Song of the Day #5,346: ‘The Rowan Tree’ – Lisa Knapp

My family holds an annual Oscar nomination pool, predicting the eight major categories, and invariably we all do very well in Best Actor. For some reason, great male lead performances are few and far between in recent years. I’m sure there’s an analysis to be written on that topic but I’ll save it for another day.

For now, I’ll give my own preferred lineup in the 2022 Best Actor category, starting with just a few honorable mentions.

I’m still sore that Ralph Fiennes didn’t get a nomination, let alone the deserved win, for his turn in 2014’s The Grand Budapest Hotel. This year he was deliciously malevolent in The Menu, a film that was ultimately ignored completely by the Academy.

Daryl McCormack, a new face to me, more than held his own paired up with the formidable Emma Thompson in Good Luck to You, Leo Grande.

And Austin Butler, a favorite to win this award on Oscar night, gave a dynamic physical performance in Elvis. He might have made my top five if I didn’t have an inherent bias against biopics nabbing acting honors.

My personal nominees are…

Colin Ferrell – The Banshees of Inisherin
I’m pulling for Ferrell to take home this award on Oscar night, though I fear he will fall short. His lovely work in this film is probably too subtle for the Academy’s taste. His sweetly dim Pádraic suffers the rejection of his kindness and decency, and we see that pain in every line of Ferrell’s face.

Daniel Kaluuya – Nope
Kaluuya won an Oscar for his fiery work in Judas and the Last Messiah, the polar opposite of the internal, melancholy performance he gives here. That he can handle both extremes so well is part of what makes him one of our best actors.

Gabriel LaBelle – The Fablemans
It seems like every other actor in this movie had Oscar buzz (and two were nominated) while the young man at the center of it all went unmentioned. As a newcomer anchoring a Steven Spielberg film — playing a version of Spielberg himself, no less — LaBelle is charming, thoughtful and driven. This wonderful movie wouldn’t work if he wasn’t great in it.

Paul Mescal – Aftersun
This is one of my favorite kinds of performances — a portrayal of a regular guy having regular human interactions, acting and reacting so naturally that you forget what you’re watching is scripted. Mescal delivers some heartbreaking emotional moments but it was the awkward in-betweens that really hooked me.

Bill Nighy – Living
My list for this category is filled with quiet, internal performances, and Nighy is yet another example. Playing a man facing the end of his life, he exudes grace and dignity. Having recently turned 50, movies and roles like this one touch me even more.

And the winner is… Colin Ferrell. May the Academy follow my lead!

Oh rowan tree, oh rowan tree
Thou’lt aye be dear to me
Entwined thou art wi’ many ties
Of hame and infancy
Thy leaves were aye the first of spring
Thy flowers the summer’s pride
There was nae such a bonnie tree
In all the country sideHow fair were thou in summer time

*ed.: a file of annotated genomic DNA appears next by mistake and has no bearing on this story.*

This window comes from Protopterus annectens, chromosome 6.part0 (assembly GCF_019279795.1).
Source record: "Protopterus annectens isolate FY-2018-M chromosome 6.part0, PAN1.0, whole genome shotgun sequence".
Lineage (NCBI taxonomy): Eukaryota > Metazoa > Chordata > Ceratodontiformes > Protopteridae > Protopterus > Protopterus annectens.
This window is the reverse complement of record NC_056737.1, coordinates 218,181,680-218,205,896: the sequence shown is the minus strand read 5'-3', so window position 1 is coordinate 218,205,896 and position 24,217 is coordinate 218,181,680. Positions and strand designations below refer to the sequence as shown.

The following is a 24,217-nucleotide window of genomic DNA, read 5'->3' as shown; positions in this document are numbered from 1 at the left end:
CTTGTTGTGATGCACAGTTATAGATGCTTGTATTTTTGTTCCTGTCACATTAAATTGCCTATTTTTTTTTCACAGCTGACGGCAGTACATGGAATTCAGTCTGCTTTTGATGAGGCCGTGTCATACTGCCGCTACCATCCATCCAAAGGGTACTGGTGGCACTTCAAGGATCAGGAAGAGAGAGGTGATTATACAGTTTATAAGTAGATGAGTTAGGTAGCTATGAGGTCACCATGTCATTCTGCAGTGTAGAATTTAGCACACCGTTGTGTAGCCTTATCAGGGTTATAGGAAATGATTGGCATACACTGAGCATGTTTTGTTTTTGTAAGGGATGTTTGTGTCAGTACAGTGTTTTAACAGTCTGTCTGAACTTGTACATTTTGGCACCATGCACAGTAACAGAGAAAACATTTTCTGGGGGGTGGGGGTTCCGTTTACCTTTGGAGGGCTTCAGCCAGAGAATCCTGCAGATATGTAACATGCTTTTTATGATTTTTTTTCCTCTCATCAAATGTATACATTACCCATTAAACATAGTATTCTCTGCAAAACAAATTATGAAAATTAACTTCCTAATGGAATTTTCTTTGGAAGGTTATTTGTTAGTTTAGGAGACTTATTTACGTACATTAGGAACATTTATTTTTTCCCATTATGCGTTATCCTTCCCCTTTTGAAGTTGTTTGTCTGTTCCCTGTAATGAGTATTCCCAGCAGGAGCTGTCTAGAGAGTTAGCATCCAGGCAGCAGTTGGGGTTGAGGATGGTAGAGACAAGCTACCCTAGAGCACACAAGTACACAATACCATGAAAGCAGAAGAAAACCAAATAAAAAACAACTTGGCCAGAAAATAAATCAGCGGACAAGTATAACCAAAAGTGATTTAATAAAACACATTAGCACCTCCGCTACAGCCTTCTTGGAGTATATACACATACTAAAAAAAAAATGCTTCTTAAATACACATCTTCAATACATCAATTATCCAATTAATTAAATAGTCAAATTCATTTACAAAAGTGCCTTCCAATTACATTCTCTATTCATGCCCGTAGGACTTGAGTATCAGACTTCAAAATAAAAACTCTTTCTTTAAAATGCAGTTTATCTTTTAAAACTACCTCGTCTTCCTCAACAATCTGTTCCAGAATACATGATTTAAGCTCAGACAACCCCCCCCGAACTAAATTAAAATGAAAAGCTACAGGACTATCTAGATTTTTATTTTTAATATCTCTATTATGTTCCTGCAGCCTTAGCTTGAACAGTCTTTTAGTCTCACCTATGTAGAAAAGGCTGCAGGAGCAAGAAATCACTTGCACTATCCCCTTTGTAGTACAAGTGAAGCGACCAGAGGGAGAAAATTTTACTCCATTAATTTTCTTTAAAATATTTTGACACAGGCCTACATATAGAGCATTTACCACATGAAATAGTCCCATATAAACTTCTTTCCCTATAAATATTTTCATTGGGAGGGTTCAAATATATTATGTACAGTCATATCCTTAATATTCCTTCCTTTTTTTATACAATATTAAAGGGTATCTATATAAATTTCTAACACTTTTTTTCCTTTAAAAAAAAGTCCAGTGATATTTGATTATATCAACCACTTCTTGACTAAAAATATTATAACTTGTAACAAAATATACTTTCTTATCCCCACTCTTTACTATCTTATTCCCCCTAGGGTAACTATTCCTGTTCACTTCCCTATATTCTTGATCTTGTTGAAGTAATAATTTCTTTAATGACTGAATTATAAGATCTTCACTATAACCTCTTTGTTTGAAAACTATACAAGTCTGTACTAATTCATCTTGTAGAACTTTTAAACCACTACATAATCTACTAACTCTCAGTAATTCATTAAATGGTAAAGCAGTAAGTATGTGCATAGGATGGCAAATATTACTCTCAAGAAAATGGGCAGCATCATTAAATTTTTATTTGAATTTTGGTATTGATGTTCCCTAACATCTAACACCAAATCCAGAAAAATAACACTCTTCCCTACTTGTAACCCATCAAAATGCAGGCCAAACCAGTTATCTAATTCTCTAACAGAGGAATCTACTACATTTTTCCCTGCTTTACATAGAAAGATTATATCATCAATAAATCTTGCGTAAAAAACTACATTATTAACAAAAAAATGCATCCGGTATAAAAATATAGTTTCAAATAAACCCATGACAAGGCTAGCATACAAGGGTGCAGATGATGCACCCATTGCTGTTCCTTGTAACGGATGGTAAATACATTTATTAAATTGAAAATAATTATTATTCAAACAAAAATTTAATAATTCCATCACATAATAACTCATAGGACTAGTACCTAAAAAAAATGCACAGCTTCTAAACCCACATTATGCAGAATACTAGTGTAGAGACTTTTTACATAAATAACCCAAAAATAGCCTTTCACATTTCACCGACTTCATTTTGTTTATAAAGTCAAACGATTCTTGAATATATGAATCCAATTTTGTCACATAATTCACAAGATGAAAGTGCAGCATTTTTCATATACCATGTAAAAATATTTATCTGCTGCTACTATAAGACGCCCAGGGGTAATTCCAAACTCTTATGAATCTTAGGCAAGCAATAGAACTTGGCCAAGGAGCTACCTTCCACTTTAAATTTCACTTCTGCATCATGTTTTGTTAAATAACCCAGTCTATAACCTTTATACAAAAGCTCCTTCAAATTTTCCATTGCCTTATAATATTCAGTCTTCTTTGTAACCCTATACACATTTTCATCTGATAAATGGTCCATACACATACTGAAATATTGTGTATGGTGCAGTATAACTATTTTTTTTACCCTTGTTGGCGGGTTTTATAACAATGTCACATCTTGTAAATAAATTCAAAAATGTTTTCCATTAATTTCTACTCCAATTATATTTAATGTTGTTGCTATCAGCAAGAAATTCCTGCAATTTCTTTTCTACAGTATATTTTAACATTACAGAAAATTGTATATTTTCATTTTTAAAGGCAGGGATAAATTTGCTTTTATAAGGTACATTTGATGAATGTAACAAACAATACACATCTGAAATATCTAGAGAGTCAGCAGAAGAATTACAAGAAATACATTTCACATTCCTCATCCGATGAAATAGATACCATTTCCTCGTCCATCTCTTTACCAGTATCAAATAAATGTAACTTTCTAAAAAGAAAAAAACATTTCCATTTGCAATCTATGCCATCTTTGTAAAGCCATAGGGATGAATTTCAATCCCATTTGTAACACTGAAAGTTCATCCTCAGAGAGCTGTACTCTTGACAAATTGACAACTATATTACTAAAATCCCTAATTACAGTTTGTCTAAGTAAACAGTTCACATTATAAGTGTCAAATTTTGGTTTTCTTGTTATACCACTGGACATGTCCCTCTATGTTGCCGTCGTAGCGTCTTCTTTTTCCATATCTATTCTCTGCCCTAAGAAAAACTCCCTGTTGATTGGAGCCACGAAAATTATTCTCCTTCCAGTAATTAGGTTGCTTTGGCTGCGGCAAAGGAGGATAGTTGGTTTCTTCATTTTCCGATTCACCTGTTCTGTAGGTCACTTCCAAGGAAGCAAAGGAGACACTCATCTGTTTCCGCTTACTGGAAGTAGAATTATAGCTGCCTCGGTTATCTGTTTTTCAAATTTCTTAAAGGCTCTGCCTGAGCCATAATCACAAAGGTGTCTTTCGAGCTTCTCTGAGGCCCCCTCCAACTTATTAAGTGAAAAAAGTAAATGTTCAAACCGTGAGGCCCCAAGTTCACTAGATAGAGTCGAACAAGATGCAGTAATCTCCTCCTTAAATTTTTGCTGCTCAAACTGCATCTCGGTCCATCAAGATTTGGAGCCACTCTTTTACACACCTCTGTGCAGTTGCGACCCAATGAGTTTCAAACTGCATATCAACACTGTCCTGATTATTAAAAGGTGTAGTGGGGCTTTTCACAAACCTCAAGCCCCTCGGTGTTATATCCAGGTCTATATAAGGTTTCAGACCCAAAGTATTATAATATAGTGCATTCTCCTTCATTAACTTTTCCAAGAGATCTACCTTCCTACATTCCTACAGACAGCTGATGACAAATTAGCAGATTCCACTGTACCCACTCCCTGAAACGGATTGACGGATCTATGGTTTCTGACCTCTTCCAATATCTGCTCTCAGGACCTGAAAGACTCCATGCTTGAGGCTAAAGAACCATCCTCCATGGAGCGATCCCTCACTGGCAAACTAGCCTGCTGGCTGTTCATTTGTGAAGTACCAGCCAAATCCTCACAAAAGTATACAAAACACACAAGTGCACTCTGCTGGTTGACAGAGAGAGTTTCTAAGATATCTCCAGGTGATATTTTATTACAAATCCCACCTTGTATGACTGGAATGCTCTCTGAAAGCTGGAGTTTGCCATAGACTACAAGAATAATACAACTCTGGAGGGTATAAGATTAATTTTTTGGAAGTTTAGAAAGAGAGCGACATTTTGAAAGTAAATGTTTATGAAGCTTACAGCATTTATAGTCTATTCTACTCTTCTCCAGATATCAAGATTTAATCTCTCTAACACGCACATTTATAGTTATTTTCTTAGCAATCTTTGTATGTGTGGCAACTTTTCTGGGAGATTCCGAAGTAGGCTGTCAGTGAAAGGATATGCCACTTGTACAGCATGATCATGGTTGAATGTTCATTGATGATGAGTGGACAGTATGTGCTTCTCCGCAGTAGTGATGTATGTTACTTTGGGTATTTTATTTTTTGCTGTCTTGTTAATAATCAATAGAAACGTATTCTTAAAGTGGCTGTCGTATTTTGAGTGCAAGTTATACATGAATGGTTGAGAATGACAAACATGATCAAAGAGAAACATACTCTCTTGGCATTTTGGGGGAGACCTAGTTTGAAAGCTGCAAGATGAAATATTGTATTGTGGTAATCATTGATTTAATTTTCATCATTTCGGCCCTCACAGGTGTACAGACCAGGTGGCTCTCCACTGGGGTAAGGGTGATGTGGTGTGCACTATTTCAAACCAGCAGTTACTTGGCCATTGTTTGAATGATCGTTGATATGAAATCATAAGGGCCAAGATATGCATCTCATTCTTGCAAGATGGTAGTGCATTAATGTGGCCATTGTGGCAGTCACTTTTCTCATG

With all thy clusters white
How rich and gay thy autumn dress,
Wi’ berries red and bright.
On thy fair stem were many names
Which now no more I see
But they’re engraven on my heart,
Forget they ne’er can beWe sat beneath thy spreadin’ shade
The bairnies round thee ran
They pu’d they bonnie berries red,
And necklaces they strang
My mother, oh! I see her still,
She smiled our sports to see
With little Jeannie on her lap,
And Jamie on her knee.

8 thoughts on “Song of the Day #5,346: ‘The Rowan Tree’ – Lisa Knapp

  1. Dana Gallup says:

    Though I have yet to see The Whale, I suspect it will be Brendan Fraser taking home the Oscar, unless it goes to Austin Butler who, despite your biopic bias, turned in a great performance as Elvis.

  2. Peg says:

    I would be happy with Colin Ferrell but equally happy with Austin Butler or Bill Nighy.

  3. Amy says:

    As I’m reading your post, I realize I misplaced McCormack by picking him as one of my Supporting Actor picks. While he is clearly supporting the main character, played by Emma, he is the male lead in the film. Pedro Pascal could also arguably be called a co-lead in Unbearable Weight, so, given the dearth of competition in this category, I’m moving them here.

    They’ll be joined by Butler, LaBelle and Colin Firth, who I, too, hope takes home the Oscar.

    I’m filling my two vacant Supporting Actor picks with Thirteen Lives’ Viggo Mortensen (though it could easily be either of his two co-stars, Colin Farrell yet again demonstrating his excellence! Or Joel Edgerton, whose moral dilemma was made achingly obvious with every expression he made). Maddie reminded the last spot should go to Steven Yeun from Nope.

  4. Maddie says:

    I would throw a little love to Miles Teller or Tom Cruise for helming the Top Gun Maverick ship as well as they did.

    Daryl McCormack has been a lovely surprise this year – first impressing me with his work in Bad Sisters before I finally got around to seeing him shine as Leo Grande.

    In the introspective train, I think Colin Farrell (who I will root for on Oscar night and every other night of the year) would have been deserving for his After Yang performance as well.

    I think Billy Eichner absolutely crushed it in Bros as well.

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